Industry bigwigs are suggesting that preconceived notions about the sector also affect them as people consider security companies wicked, for example because guards have to buy their own uniforms.
People also believe security companies are swimming in revenue at the expense of the guards.
Commander George Overton, president of the Jamaica Society for Industrial Security (JSIS), argued that as independent contractors, the individuals are offering themselves to the company to provide services.
"You basically dictate when you are available for duties," he said. "In that arrangement, the security officer is basically treating himself as a self-employed individual."
Overton said based on the tax structure, as agreed by the Government, private security workers get tax relief.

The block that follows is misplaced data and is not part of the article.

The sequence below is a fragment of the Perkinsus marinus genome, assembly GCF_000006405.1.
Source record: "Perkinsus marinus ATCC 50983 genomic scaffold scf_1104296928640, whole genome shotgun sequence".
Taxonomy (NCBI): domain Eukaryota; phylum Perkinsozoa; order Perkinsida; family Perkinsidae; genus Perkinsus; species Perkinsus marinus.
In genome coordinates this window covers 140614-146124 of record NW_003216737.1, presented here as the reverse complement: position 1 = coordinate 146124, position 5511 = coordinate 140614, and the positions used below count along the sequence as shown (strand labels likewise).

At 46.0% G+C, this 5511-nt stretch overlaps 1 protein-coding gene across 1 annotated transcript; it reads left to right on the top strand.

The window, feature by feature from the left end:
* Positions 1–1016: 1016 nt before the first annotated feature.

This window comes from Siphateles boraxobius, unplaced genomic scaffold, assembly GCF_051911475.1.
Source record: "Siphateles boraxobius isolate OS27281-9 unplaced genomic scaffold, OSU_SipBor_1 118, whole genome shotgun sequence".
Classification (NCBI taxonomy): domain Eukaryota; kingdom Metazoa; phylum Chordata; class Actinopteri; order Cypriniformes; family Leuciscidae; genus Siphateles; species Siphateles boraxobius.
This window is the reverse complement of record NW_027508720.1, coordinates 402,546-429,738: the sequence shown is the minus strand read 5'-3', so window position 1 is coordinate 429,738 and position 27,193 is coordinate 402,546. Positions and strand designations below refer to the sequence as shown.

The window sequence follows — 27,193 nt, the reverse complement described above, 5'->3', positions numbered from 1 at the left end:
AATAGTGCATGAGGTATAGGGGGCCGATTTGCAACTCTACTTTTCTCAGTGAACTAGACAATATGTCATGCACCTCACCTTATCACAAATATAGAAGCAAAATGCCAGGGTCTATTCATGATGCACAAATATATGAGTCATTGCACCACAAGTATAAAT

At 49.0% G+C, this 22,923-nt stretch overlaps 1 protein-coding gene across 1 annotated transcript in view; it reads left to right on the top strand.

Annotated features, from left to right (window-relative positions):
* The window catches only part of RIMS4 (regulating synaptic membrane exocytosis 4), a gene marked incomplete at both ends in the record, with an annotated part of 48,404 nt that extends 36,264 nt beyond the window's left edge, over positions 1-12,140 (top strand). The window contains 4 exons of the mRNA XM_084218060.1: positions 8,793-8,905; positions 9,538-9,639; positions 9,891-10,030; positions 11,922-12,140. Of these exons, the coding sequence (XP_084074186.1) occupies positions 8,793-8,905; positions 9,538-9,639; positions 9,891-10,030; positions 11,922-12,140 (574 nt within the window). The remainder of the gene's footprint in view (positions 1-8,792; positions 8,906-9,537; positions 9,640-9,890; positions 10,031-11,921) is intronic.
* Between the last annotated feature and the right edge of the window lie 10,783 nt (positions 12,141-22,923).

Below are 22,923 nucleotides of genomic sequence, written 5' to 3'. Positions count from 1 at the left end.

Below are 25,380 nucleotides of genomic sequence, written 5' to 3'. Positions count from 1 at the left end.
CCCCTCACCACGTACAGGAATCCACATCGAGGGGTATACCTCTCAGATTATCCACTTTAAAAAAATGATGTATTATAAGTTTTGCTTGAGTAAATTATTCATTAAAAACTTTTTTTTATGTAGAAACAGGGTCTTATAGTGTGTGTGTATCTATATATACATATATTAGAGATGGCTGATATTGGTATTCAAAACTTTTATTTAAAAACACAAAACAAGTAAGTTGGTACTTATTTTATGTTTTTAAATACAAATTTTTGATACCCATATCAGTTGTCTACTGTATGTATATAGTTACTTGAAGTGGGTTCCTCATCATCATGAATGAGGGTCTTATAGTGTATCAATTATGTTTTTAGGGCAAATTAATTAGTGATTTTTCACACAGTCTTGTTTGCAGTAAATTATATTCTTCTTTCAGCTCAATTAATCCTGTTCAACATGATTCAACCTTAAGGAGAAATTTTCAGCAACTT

"So they tell you, 'Oh we have to pay for our uniform' but what they don't tell you is that they get tax relief for that expense."
Overton said there are 28 companies within the JSIS representing 80 per cent of the industry, and many are struggling.
He said the issue was with what are called ratios, particularly the element of the guard's direct wage against the billing.
"So if I bill, for argument's sake, $300 an hour for a guard, I am paying something like $260 an hour directly to the guard," Overton explained. The other $40 goes to company's overheads.
"I remember when I joined the industry in 1989, we were pretty much operating on a 50-50 basis," he recalled. "Today, the best of the companies in the market are operating at 70-30 ratio."
Pessoa agreed with those figures and opined that customers were having trouble making payments, even the biggest consumer, the Government.
"The customer is demanding a longer term in terms of credit to pay," he said. "But we can't delay because we have commitments to the guards. We have to pay them every fortnight."